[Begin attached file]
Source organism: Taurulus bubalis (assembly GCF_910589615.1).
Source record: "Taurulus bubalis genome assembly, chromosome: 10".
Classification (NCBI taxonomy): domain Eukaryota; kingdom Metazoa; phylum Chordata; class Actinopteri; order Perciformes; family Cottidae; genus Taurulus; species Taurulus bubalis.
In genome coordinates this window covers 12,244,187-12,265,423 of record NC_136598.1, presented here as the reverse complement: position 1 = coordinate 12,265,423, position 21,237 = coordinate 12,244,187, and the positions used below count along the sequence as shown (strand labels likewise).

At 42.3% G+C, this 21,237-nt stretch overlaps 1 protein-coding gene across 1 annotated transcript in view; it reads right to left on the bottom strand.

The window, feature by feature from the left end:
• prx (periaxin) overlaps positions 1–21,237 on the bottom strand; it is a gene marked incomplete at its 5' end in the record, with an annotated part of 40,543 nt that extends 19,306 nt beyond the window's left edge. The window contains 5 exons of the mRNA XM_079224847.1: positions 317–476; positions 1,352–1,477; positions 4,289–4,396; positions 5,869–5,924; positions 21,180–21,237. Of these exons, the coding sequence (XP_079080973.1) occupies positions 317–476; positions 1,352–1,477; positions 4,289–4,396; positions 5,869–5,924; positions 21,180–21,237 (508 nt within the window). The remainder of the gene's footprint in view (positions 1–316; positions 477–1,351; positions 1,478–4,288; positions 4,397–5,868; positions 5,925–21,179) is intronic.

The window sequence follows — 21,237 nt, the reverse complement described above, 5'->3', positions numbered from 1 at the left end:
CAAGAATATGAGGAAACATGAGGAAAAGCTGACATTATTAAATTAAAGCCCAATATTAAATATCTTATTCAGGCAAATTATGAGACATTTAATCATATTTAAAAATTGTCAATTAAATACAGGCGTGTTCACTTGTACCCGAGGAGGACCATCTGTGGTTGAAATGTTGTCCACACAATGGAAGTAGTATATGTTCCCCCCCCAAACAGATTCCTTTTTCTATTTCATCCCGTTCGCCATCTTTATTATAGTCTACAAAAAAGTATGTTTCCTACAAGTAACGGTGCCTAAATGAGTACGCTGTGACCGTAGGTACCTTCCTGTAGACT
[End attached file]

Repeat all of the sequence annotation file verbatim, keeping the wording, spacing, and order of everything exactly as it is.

Source organism: Taurulus bubalis (assembly GCF_910589615.1).
Source record: "Taurulus bubalis genome assembly, chromosome: 10".
Classification (NCBI taxonomy): domain Eukaryota; kingdom Metazoa; phylum Chordata; class Actinopteri; order Perciformes; family Cottidae; genus Taurulus; species Taurulus bubalis.
In genome coordinates this window covers 12,244,187-12,265,423 of record NC_136598.1, presented here as the reverse complement: position 1 = coordinate 12,265,423, position 21,237 = coordinate 12,244,187, and the positions used below count along the sequence as shown (strand labels likewise).

At 42.3% G+C, this 21,237-nt stretch overlaps 1 protein-coding gene across 1 annotated transcript in view; it reads right to left on the bottom strand.

The window, feature by feature from the left end:
• prx (periaxin) overlaps positions 1–21,237 on the bottom strand; it is a gene marked incomplete at its 5' end in the record, with an annotated part of 40,543 nt that extends 19,306 nt beyond the window's left edge. The window contains 5 exons of the mRNA XM_079224847.1: positions 317–476; positions 1,352–1,477; positions 4,289–4,396; positions 5,869–5,924; positions 21,180–21,237. Of these exons, the coding sequence (XP_079080973.1) occupies positions 317–476; positions 1,352–1,477; positions 4,289–4,396; positions 5,869–5,924; positions 21,180–21,237 (508 nt within the window). The remainder of the gene's footprint in view (positions 1–316; positions 477–1,351; positions 1,478–4,288; positions 4,397–5,868; positions 5,925–21,179) is intronic.

The window sequence follows — 21,237 nt, the reverse complement described above, 5'->3', positions numbered from 1 at the left end:
CAAGAATATGAGGAAACATGAGGAAAAGCTGACATTATTAAATTAAAGCCCAATATTAAATATCTTATTCAGGCAAATTATGAGACATTTAATCATATTTAAAAATTGTCAATTAAATACAGGCGTGTTCACTTGTACCCGAGGAGGACCATCTGTGGTTGAAATGTTGTCCACACAATGGAAGTAGTATATGTTCCCCCCCCAAACAGATTCCTTTTTCTATTTCATCCCGTTCGCCATCTTTATTATAGTCTACAAAAAAGTATGTTTCCTACAAGTAACGGTGCCTAAATGAGTACGCTGTGACCGTAGGTACCTTCCTGTAGACT